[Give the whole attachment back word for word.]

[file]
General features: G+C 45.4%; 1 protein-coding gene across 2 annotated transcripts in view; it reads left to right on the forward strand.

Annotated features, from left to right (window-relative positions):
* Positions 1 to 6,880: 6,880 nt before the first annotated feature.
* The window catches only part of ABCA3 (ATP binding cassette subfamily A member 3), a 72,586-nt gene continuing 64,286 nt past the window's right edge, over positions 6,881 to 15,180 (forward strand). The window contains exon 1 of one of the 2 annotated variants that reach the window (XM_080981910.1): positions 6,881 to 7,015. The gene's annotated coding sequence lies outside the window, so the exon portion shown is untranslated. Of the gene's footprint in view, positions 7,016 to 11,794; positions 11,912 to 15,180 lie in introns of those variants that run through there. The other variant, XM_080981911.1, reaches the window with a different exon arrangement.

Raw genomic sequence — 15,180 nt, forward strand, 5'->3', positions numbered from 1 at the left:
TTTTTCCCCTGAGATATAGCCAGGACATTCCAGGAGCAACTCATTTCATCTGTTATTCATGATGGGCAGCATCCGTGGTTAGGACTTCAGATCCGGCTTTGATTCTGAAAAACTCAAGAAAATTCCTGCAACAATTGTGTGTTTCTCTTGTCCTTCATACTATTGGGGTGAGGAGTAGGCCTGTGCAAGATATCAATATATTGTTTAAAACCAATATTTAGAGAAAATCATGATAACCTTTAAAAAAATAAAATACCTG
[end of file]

General features: G+C 45.4%; 1 protein-coding gene across 2 annotated transcripts in view; it reads left to right on the forward strand.

Annotated features, from left to right (window-relative positions):
* Positions 1 to 6,880: 6,880 nt before the first annotated feature.
* The window catches only part of ABCA3 (ATP binding cassette subfamily A member 3), a 72,586-nt gene continuing 64,286 nt past the window's right edge, over positions 6,881 to 15,180 (forward strand). The window contains exon 1 of one of the 2 annotated variants that reach the window (XM_080981910.1): positions 6,881 to 7,015. The gene's annotated coding sequence lies outside the window, so the exon portion shown is untranslated. Of the gene's footprint in view, positions 7,016 to 11,794; positions 11,912 to 15,180 lie in introns of those variants that run through there. The other variant, XM_080981911.1, reaches the window with a different exon arrangement.

Raw genomic sequence — 15,180 nt, forward strand, 5'->3', positions numbered from 1 at the left:
TTTTTCCCCTGAGATATAGCCAGGACATTCCAGGAGCAACTCATTTCATCTGTTATTCATGATGGGCAGCATCCGTGGTTAGGACTTCAGATCCGGCTTTGATTCTGAAAAACTCAAGAAAATTCCTGCAACAATTGTGTGTTTCTCTTGTCCTTCATACTATTGGGGTGAGGAGTAGGCCTGTGCAAGATATCAATATATTGTTTAAAACCAATATTTAGAGAAAATCATGATAACCTTTAAAAAAATAAAATACCTG